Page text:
Kids in preschool or daycare often do just fine, but that doesn’t mean any slob off the street is qualified to be a decent care provider. Parents need to be able to ask the questions necessary to discern a good child care center, and fun decorations are not enough to draw an accurate conclusion.
“There’s a very big book called Caring for Our Children,” says Elaine Donoghue, M.D., a pediatrician and a past co-chair of the American Academy of Pediatrics (AAP) Council on Early Childhood. She explains that the publication was created through a partnership of government agencies like the Maternal and Child Health Bureau, in partnership with groups like the AAP. The book essentially establishes a national standard for care.
However, Donoghue notes, “Not every child care center needs to meet that standard to be licensed. Standards vary on state to state, and the way they’re enforced varies by state to state, too.” She is quick to point out that many child care facilities are only as good as the local enforcement of the standards. “If you have a state that doesn’t have a very good regulation enforcement team, they may only get around once every ten years to look at a child care center.”
That’s why parents need to do their own research, beyond cost, hours and location. The American Academy of Pediatrics has put together a fairly comprehensive list of questions to ask potential early child care providers, but there are some fundamental – if not readily apparent – questions parents should ask to uncover how a child care operation really works.
Donoghue stresses parents should inquire about the illness exclusion policy. “There are very clear criteria for illness exclusion, but we consistently find that children are excluded from attending childcare for irrational reasons, and are not excluded when they should be,” she explains. “That is something I think is an indicator – it tells you, if they have a good illness exclusion policy, they’re kind of savvy when it comes to your child’s health.” Not to mention, a detailed illness exclusion policy can help parents avoid the disruptive inconvenience (and expense) of trying to arrange last minute care for a sick child.
Parents should also ask about what kind of communication plans the center has – what kind of information do they convey to parents and how, and what kind of communication do they convey to each other? A comprehensive communication plan can also make it easier for parents to steward their toddler’s health. When parents pick up their kids, they need comprehensive information to make informed health decisions. At the very least, if a toddler doesn’t eat their snack and their parents don’t know about it, a messy hunger tantrum an hour before regular dinnertime can be an unpleasant surprise. And when parents need to convey information to health professionals, a good communication system is vital.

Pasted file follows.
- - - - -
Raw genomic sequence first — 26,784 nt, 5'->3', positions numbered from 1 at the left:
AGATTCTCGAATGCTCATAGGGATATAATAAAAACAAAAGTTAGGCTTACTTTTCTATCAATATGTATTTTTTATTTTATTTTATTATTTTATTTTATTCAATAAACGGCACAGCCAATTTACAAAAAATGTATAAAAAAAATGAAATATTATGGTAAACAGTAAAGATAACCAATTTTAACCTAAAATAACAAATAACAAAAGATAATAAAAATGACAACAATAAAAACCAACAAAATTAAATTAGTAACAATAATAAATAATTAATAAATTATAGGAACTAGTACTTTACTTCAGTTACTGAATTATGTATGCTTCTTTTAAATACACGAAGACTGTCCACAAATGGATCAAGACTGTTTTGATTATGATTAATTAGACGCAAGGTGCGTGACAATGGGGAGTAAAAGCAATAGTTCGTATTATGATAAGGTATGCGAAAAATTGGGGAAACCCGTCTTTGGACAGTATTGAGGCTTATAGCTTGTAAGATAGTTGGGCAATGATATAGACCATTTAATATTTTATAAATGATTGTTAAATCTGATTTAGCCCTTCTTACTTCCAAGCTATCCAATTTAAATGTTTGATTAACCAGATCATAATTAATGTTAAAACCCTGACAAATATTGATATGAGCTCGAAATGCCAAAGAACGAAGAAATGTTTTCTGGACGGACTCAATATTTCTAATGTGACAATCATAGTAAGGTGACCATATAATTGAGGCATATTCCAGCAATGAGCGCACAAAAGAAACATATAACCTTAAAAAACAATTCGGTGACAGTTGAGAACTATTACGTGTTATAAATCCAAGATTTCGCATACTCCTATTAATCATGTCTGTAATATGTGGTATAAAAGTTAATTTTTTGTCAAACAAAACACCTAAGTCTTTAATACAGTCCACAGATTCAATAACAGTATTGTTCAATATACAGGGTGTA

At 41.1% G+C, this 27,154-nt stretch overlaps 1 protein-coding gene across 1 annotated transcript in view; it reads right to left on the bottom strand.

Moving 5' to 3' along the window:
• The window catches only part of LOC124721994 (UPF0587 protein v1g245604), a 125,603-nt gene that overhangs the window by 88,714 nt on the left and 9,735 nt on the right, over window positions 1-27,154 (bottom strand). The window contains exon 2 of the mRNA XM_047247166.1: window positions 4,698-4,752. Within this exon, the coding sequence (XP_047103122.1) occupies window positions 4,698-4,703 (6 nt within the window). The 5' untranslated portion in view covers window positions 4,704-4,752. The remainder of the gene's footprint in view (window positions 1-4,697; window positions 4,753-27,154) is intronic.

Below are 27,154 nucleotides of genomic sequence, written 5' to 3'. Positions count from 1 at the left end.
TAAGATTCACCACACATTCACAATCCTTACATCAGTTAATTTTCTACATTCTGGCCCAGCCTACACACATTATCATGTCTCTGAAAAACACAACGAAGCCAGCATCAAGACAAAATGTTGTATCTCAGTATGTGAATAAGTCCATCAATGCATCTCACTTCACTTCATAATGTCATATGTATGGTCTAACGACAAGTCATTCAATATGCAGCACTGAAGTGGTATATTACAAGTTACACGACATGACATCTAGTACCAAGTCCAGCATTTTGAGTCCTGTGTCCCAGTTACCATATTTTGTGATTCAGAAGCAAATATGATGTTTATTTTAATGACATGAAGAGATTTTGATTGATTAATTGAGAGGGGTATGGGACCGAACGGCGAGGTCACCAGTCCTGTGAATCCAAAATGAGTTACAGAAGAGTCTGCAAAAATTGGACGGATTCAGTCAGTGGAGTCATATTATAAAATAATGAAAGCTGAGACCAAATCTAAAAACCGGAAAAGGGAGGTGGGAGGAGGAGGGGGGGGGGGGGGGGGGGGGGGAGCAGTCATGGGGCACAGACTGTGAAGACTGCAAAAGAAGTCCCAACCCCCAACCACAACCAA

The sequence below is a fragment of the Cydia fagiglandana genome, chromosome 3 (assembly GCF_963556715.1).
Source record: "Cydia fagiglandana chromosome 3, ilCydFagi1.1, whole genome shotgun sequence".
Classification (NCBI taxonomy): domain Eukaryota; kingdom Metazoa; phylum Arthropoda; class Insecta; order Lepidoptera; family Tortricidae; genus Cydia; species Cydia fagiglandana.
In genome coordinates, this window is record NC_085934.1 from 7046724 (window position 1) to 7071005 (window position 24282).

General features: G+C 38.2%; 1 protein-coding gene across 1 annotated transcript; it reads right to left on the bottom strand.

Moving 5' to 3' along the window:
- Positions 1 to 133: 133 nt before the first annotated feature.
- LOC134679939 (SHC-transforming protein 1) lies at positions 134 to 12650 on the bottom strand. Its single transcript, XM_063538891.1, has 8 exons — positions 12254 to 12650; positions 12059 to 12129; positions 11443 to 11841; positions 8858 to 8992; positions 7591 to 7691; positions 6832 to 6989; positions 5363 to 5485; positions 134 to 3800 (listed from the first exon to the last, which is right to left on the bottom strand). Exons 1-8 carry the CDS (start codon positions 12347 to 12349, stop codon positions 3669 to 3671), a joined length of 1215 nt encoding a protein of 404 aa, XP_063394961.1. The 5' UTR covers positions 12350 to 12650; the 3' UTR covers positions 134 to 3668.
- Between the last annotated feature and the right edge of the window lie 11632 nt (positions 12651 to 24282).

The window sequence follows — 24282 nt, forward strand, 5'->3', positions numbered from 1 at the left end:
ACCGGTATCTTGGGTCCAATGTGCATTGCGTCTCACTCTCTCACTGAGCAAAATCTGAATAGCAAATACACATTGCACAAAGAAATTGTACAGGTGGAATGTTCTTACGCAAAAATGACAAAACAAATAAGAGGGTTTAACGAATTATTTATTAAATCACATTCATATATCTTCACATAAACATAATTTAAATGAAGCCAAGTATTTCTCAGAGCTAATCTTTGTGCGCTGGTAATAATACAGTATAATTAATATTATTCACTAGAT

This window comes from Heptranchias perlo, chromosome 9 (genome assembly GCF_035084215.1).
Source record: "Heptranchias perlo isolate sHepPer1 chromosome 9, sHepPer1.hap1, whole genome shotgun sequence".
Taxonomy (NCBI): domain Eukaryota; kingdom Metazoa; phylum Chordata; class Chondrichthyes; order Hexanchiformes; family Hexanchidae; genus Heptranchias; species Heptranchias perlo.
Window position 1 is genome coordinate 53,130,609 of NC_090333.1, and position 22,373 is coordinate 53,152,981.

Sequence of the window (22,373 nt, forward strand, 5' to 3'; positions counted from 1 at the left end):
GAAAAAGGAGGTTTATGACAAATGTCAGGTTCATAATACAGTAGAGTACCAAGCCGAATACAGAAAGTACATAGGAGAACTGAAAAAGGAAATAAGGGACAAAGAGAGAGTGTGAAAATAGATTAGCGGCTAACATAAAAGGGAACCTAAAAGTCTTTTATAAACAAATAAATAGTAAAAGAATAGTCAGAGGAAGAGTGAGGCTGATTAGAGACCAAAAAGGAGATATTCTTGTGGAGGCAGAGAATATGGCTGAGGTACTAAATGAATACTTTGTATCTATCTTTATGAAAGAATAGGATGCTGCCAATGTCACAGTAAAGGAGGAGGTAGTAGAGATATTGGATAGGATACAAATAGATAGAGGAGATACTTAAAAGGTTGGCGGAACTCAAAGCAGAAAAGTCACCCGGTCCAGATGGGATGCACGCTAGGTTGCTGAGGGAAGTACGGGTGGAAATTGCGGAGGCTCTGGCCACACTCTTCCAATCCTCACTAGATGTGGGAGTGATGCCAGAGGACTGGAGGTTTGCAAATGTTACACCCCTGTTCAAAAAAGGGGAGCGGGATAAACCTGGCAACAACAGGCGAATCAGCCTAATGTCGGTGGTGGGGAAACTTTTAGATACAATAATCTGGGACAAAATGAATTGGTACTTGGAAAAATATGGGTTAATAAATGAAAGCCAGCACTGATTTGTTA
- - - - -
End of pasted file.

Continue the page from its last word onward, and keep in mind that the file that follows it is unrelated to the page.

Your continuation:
“As a pediatrician, a lot of times I see patients late in the day, and their parents say they had a fever, and I say ‘well, how high’ and the parents say ‘I don’t know. I picked them up, they didn’t tell me.’” explains Donoghue. “I will ask if they threw up – ‘I don’t know, they didn’t tell me.’ Did they have a loose stool? ‘I don’t know, they didn’t tell me.’ So a good communication system is important.”
Parents shouldn’t feel reluctant to ask about staff training and turnover rates. Wide-spread first aid and CPR certification, at the very least, implies a daycare center takes safety seriously. Early childhood education or national certifications can indicate a certain level of professional development.
“Staff training, if you ask about what kind of training the staff gets, and staff turnover, are other two pretty sensitive indicators. If they don’t do any training – any official training – if they’re just doing homegrown things or they don’t go by national training programs that are available, that suggests they are also not up to date,’ says Donoghue. “Staff turnover is sensitive, too, because if you are constantly turning over staff does that mean there is something not functioning well at that center. And it is also difficult to keep your staff trained if they are constantly turning over.”
Daycare is a business, like any other. Poor communication, poorly-defined policies, low ratings, low training and staff turnover are often symptoms of poor business practices, and that doesn’t change when the business is child care.